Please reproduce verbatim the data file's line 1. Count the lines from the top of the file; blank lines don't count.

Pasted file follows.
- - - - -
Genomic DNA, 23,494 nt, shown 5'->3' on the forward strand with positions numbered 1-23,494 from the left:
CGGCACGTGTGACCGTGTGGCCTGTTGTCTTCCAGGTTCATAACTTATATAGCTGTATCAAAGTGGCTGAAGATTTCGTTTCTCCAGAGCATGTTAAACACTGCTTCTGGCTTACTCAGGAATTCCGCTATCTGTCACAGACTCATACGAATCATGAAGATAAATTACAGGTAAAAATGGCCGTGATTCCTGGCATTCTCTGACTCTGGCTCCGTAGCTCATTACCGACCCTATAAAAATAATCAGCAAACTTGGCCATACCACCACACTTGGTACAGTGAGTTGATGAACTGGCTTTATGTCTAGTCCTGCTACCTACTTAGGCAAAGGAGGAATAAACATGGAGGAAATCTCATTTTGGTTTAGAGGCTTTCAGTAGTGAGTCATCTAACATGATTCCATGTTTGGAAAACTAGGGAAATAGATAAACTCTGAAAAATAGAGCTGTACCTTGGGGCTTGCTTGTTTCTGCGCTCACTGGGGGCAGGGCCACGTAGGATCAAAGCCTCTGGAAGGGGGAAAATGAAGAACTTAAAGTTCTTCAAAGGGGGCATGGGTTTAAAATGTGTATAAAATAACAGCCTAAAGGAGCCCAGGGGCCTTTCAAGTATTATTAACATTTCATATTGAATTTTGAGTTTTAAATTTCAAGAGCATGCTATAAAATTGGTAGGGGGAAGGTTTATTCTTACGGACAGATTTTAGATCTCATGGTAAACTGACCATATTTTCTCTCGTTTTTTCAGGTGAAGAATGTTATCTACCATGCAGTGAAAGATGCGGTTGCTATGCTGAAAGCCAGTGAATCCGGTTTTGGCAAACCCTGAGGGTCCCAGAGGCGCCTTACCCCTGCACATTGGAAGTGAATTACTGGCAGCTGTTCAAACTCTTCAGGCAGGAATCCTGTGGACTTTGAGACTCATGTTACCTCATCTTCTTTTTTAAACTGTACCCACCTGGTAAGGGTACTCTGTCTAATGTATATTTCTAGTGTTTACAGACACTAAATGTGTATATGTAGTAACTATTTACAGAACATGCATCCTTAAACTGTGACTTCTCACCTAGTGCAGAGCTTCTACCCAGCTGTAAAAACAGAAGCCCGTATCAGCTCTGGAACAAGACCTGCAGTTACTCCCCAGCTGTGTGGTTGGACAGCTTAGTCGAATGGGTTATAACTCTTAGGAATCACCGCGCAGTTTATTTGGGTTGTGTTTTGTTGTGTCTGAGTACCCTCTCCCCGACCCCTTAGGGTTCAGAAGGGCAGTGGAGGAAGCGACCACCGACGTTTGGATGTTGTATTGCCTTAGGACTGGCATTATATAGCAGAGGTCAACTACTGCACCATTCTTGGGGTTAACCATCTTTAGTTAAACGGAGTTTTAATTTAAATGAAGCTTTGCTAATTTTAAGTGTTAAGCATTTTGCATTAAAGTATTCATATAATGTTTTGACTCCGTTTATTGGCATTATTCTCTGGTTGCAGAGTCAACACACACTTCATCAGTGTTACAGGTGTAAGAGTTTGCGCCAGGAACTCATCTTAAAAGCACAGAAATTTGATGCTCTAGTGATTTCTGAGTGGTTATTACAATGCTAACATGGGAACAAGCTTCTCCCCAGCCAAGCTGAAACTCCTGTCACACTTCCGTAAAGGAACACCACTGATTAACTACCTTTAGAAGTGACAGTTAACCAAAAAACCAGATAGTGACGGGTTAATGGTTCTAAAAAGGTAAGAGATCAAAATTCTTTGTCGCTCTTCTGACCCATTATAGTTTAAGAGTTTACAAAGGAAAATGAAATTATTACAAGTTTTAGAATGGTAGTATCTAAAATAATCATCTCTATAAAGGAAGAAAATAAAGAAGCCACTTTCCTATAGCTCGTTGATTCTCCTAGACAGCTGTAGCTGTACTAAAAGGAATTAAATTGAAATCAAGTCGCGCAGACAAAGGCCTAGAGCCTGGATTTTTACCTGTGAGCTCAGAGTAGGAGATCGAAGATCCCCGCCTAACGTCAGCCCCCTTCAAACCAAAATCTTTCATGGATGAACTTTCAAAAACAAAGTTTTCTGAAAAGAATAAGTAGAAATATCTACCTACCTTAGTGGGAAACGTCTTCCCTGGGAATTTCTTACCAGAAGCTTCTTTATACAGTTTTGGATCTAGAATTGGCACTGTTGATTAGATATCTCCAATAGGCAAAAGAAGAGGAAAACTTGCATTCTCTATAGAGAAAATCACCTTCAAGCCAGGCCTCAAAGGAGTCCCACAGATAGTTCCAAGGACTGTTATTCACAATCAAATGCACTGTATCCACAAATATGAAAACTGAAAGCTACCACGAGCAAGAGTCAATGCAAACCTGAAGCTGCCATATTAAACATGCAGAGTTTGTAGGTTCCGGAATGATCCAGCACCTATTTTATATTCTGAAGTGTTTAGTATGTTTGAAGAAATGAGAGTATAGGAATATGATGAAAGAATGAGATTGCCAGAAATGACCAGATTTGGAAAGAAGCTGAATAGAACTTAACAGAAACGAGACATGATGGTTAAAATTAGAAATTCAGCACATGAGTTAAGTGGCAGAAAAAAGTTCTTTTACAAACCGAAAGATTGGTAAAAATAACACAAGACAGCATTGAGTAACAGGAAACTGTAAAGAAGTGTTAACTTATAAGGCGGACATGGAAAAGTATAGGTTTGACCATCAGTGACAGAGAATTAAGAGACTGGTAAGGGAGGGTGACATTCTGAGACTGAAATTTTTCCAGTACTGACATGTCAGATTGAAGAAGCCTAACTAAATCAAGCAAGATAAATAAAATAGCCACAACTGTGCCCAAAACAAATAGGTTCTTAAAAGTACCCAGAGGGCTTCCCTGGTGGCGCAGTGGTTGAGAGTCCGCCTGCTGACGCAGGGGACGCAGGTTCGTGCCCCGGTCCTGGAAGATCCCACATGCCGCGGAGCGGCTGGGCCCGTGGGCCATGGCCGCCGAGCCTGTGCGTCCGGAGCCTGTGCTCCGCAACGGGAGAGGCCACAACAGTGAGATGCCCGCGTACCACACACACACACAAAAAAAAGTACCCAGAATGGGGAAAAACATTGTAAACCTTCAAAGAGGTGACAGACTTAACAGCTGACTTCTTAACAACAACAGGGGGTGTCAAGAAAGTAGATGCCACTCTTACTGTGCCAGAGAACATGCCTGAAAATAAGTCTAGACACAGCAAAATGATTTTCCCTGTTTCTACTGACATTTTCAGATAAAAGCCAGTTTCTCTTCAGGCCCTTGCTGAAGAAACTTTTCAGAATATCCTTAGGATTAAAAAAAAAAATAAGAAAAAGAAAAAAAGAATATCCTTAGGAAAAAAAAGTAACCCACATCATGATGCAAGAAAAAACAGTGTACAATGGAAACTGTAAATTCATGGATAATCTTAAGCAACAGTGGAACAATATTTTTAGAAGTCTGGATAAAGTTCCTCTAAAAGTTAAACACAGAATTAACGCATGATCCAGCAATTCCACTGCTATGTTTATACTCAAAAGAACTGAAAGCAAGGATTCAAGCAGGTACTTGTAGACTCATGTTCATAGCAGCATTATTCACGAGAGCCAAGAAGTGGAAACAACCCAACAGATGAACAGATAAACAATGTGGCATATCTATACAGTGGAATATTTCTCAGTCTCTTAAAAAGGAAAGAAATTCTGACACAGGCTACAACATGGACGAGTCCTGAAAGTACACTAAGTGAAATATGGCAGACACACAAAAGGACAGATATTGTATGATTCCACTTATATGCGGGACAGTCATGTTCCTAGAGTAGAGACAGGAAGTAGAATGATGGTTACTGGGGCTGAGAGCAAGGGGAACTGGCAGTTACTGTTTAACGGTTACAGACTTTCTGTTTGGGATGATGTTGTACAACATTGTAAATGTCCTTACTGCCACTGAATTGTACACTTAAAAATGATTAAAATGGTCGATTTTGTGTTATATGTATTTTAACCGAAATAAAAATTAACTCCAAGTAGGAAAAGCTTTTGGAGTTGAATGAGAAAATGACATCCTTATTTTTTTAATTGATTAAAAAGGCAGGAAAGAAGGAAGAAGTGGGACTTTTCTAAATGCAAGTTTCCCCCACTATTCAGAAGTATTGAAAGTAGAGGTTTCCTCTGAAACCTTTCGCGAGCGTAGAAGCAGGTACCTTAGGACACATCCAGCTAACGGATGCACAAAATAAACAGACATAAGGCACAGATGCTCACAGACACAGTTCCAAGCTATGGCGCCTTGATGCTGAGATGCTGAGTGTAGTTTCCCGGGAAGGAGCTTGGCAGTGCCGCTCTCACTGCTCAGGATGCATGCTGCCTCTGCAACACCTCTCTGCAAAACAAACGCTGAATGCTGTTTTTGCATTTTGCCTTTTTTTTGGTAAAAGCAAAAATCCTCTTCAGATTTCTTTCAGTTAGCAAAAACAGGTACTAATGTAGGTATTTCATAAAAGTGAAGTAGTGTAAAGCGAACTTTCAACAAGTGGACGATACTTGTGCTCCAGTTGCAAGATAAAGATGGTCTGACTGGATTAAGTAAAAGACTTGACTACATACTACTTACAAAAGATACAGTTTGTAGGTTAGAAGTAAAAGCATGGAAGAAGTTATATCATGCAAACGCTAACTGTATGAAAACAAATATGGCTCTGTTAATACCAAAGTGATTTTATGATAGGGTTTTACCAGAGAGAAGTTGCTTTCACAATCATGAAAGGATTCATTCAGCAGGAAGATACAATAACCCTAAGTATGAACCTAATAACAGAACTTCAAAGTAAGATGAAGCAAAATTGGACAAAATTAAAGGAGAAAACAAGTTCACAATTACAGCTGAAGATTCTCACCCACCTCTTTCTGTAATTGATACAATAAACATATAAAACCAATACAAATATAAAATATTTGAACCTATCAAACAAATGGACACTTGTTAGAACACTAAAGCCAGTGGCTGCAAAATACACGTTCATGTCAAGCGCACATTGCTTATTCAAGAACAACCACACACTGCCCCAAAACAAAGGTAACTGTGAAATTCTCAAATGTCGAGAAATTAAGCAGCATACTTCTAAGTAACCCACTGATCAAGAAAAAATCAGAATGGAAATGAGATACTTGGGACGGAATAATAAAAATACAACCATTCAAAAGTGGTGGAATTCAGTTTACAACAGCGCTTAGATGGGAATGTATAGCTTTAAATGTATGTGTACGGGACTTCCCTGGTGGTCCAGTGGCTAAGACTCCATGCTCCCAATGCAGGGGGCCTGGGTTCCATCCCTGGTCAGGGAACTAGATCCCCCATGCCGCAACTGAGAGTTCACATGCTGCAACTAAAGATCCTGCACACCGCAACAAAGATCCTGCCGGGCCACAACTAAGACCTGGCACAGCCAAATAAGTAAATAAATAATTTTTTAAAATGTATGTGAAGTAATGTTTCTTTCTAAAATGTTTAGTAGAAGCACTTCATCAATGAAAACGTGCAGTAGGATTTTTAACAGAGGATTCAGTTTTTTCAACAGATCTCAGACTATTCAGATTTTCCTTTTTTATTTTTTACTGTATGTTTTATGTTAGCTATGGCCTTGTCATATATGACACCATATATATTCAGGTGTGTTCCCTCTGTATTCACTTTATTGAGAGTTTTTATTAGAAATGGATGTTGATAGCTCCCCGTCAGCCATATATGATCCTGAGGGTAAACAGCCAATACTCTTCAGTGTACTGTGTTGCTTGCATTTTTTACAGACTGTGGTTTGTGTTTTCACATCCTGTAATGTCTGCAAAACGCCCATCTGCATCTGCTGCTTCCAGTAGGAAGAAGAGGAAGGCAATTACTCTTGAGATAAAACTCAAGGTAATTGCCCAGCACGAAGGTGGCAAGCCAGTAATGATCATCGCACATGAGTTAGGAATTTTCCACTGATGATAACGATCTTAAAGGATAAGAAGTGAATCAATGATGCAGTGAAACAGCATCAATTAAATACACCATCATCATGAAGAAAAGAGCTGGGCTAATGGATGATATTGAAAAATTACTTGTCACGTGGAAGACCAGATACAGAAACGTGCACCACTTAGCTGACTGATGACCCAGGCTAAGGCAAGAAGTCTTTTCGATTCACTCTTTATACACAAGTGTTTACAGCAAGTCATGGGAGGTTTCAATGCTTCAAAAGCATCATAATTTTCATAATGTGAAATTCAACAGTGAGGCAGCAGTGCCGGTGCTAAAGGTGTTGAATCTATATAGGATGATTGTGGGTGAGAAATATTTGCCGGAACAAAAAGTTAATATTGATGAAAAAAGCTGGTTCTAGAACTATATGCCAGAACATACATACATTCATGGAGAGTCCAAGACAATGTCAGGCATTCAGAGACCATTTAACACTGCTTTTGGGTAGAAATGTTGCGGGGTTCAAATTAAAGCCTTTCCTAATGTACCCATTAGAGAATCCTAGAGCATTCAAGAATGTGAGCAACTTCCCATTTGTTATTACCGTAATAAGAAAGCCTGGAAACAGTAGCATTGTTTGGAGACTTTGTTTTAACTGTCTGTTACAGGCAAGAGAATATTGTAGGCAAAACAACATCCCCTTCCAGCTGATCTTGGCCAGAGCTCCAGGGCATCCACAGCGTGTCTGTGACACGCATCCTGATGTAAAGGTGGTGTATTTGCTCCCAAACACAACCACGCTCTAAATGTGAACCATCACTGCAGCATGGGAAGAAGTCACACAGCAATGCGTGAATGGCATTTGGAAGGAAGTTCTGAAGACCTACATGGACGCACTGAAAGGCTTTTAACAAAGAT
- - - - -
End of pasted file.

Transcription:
Genomic DNA, 23,494 nt, shown 5'->3' on the forward strand with positions numbered 1-23,494 from the left: